Robotic automation startup Plus One Robotics Inc. said today it has released its first commercial product, a software and hardware combination designed for logistics piece-picking applications.
San Antonio-based Plus One also said it has raised $2.35 million in venture funding from a funding round led by Schematic Ventures, with participation from Lerer Hippeau, ff Ventures, First Star, and Dynamo. Plus One, which currently has 11 employees, said it plans to use the proceeds to hire about 20 more people within a year.
The firm's product, called "PickOne Perception," combines 2-D and 3-D computer vision systems with machine learning software to create a picking system that can be matched with robotic hands and arms from any major robot manufacturer, the firm said.
Plus One said it will target the order fulfillment and parcel shipping markets to help users improve processes such as package induction and singulation, the latter defined as picking up single pieces from a box, crate, or tote of multiple goods. Robotics manufacturers claim their products can help logistics providers meet rising consumer demand for shorter delivery times. They can also free workers to perform more value-added work rather than repetitive, high-volume, package sortation tasks, robotics vendors said.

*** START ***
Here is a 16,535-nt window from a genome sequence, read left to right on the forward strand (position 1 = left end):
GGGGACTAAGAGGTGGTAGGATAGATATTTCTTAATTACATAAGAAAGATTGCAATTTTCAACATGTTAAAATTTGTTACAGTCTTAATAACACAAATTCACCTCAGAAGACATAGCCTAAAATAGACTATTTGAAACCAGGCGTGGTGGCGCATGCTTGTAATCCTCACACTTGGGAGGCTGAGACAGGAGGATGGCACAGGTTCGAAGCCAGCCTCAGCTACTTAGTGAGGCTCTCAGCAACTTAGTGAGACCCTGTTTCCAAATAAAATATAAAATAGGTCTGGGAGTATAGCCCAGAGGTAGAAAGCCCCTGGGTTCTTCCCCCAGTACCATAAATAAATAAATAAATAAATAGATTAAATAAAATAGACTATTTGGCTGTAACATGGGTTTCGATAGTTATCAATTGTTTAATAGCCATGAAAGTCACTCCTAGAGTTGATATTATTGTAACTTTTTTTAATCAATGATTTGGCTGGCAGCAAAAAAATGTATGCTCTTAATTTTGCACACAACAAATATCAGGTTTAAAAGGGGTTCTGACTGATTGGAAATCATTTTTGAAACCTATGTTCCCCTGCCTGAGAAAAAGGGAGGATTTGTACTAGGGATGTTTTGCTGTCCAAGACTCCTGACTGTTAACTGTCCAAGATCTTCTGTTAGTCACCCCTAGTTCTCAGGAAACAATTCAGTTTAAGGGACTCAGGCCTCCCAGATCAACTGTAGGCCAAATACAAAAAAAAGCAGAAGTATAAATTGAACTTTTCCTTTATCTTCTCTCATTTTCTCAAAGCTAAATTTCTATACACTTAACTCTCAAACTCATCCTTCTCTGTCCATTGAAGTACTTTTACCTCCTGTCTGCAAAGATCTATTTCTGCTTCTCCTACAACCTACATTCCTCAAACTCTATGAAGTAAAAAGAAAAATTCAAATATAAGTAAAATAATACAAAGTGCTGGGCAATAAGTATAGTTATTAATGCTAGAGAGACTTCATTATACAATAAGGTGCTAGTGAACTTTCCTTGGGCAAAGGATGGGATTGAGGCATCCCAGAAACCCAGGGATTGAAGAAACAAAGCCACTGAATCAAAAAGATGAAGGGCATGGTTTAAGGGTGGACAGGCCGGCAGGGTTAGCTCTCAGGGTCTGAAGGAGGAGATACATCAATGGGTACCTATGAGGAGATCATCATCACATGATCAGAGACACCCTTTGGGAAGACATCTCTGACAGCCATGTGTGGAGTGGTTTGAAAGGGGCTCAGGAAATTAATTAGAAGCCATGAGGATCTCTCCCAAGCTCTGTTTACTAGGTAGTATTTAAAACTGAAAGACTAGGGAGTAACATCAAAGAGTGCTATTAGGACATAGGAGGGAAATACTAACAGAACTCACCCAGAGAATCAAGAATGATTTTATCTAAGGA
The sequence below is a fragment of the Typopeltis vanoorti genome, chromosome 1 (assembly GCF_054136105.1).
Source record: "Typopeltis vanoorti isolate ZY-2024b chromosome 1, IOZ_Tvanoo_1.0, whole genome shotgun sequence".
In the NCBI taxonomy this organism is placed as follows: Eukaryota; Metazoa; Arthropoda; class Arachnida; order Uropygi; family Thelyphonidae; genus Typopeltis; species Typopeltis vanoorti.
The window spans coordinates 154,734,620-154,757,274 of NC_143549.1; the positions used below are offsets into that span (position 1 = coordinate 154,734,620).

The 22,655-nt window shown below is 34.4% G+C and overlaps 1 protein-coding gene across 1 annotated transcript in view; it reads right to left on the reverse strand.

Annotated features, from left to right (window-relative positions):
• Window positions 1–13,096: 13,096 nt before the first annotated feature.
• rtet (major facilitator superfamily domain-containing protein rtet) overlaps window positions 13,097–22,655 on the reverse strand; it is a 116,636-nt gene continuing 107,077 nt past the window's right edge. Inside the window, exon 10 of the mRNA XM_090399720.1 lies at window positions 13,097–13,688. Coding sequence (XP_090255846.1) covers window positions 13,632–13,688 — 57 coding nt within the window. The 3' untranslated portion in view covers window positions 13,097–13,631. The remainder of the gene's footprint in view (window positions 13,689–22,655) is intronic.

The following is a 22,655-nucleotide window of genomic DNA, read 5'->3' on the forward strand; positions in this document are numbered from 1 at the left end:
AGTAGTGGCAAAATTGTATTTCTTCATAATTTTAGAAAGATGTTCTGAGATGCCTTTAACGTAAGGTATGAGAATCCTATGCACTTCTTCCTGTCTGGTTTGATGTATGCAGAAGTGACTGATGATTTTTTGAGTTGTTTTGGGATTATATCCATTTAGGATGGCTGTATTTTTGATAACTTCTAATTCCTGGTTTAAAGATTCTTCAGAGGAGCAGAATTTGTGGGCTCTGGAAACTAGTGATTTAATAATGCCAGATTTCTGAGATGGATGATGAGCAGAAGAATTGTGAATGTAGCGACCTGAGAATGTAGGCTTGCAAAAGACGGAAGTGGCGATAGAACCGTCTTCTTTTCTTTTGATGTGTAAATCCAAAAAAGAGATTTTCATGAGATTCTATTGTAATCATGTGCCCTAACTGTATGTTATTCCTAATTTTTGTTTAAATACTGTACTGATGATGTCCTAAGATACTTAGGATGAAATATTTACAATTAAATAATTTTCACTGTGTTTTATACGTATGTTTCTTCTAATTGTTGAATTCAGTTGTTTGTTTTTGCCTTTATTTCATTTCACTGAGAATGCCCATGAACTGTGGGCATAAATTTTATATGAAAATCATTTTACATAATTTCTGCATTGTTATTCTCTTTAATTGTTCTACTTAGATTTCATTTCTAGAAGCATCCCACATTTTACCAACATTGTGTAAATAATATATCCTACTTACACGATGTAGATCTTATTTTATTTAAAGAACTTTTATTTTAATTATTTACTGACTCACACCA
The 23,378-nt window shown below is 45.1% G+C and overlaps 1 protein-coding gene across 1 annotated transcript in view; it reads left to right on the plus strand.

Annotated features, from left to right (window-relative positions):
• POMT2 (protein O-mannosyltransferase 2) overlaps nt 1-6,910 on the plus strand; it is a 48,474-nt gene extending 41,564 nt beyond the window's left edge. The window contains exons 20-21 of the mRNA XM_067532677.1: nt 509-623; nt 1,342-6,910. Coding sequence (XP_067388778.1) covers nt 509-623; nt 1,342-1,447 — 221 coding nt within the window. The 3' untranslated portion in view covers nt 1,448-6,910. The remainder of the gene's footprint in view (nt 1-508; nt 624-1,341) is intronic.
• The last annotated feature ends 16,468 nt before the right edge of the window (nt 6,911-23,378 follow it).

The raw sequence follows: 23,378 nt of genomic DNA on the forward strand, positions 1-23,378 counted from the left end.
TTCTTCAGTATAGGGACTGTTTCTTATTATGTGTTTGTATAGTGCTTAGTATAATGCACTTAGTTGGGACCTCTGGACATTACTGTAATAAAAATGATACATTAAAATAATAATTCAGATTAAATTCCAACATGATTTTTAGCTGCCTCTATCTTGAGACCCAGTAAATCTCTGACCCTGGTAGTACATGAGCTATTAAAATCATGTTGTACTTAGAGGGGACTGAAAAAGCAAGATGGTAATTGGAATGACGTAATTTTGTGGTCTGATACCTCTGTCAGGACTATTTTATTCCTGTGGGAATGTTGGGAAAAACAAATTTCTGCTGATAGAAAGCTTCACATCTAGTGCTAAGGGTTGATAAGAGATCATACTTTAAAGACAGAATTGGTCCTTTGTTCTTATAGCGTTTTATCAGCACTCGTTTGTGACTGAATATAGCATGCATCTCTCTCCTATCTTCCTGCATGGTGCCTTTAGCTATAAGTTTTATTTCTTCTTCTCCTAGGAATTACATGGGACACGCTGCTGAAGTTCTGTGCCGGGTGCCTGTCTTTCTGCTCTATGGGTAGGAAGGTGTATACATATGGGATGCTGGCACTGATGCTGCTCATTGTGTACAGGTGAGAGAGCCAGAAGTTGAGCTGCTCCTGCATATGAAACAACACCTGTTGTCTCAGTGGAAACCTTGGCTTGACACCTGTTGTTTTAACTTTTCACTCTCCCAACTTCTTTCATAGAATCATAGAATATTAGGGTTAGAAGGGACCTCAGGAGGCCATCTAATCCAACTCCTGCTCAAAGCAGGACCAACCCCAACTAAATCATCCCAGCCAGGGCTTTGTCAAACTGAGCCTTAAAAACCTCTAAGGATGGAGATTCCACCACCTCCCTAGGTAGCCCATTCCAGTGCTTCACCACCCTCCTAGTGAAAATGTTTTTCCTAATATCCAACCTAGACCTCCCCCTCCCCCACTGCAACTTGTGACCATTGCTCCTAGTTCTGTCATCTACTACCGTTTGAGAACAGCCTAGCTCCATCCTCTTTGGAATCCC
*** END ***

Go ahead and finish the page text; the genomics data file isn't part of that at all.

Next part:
PlusOne will market its technology through partnerships with robot manufacturers and system integrators, and will provide a package of cameras, mounts, and software that will integrate with any style of automated gripper, Plus One CEO Erik Nieves said in an interview.
"3-D vision is the prime mover in this space," Nieves said. "If you have good vision but a limited hand, you can still do some meaningful work. But if you have a great hand and no vision, you're doing next to nothing."
That flexibility allows the firm's cameras and software to interface with whatever type of robot is most useful for a warehouse's operations, whether it is a sophisticated, six-axis picking arm, a four-axis de-palletizer, or a three-axis gantry crane, Nieves said. The PickOne technology enables any of those robots to perform more efficiently, which frees managers to reassign employees to higher-value work, he said.